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  • Writer's pictureDalit Moskona

Can Meditation Help Me/You be a Better Parent?: Zen and the Art of Carpool

It's 2:45 pm. Almost 3:00 pm. Historians speak of time and history in terms of two epochs, BCE (Before the Common Era) and AC (After the Common Era). Religion classifies events as occurring BC (Before Christ) and AC (After Christ). Scientists divide the 24 hour Rotation of the Earth on its axis into two distinct and opposite parts, day and night, a.m. and p.m.

My personal world is also divided into two separate and specialized time frames that I choose to call B3 (Before 3:00 pm) and A3 (After 3:00 pm). Why this seemingly arbitrary hour? As any mother, guardian or caretaker knows there comes a point in each of our days (mine is 3:00 pm) when life as we know it and live it comes to a screeching halt, when Carpool/School pickup time comes barreling at you with full force. Each day at 2:55 pm, my own "personal life" ends. I am no longer a Woman, no longer an Attorney (even if I am still at work) no longer even a Human Being. In the "Phone Booth" of my car, I tear off my mild mannered work-out clothes or my black pumps and power suits or my casual jeans and tee shirt and become… da da da da da da.. SUPERPERSON! Bad tempered teenager's growls bounce off my chest. Am I insulted? Of course not! I have no Human feelings, I am….da da da da da da…SUPERPERSON! I am impervious to the sullen stares of prepubescent beings who have had a bad day in p.e., math or science. My world is reduced to fighting off the bad guys: bad moods, bad days, bad teachers, bad friends, bad homework assignments. The world is truly an evil and dangerous place at 3:00 pm. Much needs to be done. Juice boxes need to be chilled to just the perfect degree (never mind that each child has a different "chilling" requirement, no problem, I can handle that). Heaven help us if the snack I bring is a salty, crunchy one and raging hormones demand sugar. The right snack validates my existence and the entire carpool breathes a collective sigh of relief. Gone are the seemingly innocuous thoughts of "what would I like to do? ". The real questions are "what must get done" and" how will I get them there to get it done?" Dance, gymnastics, football, soccer, first communion class, Hebrew school, singing lessons, a classmate's house to start/finish a class project, rehearsal, etc. Thoughts can begin to race and jumble. Panic can set in. But I have a secret weapon. My secret weapon is Mindfulness. The ability to keep my awareness in the present moment. Being fully “there” to hear and feel and react calmly to whatever is happening right now. No agenda. No goals. No sanity threatening stories about what to make for dinner or how much still needs to be done in my day, or how every afternoon is groundhog’s day.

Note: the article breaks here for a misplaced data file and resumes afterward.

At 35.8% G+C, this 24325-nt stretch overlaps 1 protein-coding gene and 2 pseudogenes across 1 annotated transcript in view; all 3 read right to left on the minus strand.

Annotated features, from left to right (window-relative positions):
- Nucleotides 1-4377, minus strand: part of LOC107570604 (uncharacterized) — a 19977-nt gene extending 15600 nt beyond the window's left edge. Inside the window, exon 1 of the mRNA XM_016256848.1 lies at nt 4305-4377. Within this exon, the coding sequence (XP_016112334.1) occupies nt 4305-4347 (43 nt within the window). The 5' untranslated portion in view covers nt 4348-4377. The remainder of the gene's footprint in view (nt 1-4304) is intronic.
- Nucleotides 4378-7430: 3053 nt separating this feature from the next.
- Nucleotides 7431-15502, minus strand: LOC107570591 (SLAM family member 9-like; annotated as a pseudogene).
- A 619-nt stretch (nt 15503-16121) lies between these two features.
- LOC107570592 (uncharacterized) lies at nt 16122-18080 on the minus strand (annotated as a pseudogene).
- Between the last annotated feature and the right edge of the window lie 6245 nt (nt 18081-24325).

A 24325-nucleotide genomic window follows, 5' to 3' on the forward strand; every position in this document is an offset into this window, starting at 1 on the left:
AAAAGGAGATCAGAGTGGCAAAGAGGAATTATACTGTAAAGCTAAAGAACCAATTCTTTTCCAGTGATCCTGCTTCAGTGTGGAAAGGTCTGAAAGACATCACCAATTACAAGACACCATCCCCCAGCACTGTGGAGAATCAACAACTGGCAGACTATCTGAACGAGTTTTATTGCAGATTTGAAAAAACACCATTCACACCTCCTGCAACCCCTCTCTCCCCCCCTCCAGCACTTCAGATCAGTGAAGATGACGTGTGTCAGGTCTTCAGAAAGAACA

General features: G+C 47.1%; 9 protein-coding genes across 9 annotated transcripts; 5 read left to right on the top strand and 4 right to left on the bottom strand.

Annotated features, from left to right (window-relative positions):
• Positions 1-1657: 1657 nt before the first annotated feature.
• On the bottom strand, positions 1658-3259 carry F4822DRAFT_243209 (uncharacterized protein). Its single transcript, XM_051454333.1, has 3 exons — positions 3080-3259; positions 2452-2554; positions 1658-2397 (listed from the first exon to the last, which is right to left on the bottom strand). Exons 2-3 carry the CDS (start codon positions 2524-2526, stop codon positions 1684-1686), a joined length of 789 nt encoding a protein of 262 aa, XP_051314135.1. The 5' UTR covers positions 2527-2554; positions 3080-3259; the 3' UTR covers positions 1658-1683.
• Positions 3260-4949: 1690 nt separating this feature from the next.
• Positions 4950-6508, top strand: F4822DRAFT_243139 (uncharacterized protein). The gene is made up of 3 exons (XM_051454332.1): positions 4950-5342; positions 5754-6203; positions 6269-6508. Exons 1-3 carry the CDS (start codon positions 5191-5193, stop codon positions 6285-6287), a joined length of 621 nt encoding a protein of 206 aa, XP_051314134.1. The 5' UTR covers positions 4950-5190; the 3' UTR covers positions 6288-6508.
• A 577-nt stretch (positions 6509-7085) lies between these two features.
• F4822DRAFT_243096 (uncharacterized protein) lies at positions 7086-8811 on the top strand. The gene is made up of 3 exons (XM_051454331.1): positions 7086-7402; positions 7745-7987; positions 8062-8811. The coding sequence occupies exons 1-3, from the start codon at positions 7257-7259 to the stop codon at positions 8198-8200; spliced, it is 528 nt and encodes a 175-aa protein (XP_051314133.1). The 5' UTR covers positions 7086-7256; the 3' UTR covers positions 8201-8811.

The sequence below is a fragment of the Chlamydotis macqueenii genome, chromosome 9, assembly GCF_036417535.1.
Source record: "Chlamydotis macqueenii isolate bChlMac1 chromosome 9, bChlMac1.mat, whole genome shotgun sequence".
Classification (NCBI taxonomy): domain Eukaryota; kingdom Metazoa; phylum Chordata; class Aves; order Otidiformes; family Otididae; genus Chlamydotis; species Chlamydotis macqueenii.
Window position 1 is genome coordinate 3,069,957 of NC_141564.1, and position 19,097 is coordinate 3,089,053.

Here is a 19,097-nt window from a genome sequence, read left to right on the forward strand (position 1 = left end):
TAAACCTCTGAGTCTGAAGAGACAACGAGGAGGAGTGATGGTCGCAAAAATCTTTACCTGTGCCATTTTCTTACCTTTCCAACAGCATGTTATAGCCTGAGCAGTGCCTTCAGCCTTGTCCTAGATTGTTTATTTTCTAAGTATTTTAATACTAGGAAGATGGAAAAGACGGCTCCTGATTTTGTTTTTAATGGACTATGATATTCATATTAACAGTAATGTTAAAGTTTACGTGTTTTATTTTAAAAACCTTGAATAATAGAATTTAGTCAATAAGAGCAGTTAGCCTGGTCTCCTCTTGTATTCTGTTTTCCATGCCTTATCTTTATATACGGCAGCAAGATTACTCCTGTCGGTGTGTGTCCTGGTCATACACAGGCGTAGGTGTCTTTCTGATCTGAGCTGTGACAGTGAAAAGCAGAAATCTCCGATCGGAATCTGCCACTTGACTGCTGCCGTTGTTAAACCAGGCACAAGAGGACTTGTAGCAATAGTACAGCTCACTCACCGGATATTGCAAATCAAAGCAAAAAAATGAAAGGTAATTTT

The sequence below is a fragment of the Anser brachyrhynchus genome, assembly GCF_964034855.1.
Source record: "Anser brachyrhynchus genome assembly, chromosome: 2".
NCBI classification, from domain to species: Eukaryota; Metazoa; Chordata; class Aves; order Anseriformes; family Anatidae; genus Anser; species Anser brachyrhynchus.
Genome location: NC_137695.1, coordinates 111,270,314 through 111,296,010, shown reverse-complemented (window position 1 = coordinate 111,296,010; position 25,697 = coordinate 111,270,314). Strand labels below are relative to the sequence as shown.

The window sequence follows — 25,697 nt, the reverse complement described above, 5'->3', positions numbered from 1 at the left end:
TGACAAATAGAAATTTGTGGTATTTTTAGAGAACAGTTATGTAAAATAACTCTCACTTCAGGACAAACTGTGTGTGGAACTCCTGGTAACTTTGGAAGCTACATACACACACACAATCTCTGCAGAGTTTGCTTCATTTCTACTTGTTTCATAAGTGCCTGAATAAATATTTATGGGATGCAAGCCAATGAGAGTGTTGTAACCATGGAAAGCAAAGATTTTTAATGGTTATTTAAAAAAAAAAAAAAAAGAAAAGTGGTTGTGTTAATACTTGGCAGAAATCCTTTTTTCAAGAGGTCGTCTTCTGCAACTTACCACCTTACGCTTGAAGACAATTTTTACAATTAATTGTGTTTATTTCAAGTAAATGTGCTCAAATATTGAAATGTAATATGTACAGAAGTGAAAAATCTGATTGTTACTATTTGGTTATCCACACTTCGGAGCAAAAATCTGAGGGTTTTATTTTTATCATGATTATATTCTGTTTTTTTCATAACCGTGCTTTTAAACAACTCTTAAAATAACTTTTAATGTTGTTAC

2:58 pm. I roll down the window. I turn the car and the radio off. Silence and fresh air stream in through the open window as I let go of my day, of the thoughts and live in the moment. I breathe. I bask in the silence. I become aware that a shift is happening. I realize that this funny feeling in my stomach is a flutter of excitement, of anticipation. I get to see my little ones soon. They will be safe. I get to hear their funny stories and smell the dust and dirt of their day without me. I get to be a Mom and solve their problems and make their world a better place. For a few hours, in my car, as I pick up and drive and drop off, I matter to these little beings and this is my Alpha and Omega. It's 3:00pm and the bell rings. I allow the sound of the bell to center me, to remind me of my purpose. I am calm, happy and in the moment, fully aware and… hold it… what is that? Crap, it's raining. That means one thing and one thing only. The pickup location has been changed. My carpool has a different pickup place when it rains. Slowly, I flow into the rhythm of the situation, the moment. I calmly drive to the rainy day pickup spot.

3:01 pm. I see my children and I smile. In this moment, I am a Mother, A Caregiver. This is my job. Only I can coax a smile, a giggle out of a child who has been cooped up in a class all day with overwhelming demands placed on them. I relish the moment and the task.

Such a simple shift. Just sitting for a moment in silence. Breathing. Becoming aware of this moment in your life. Welcoming it. Cherishing it. Priceless.



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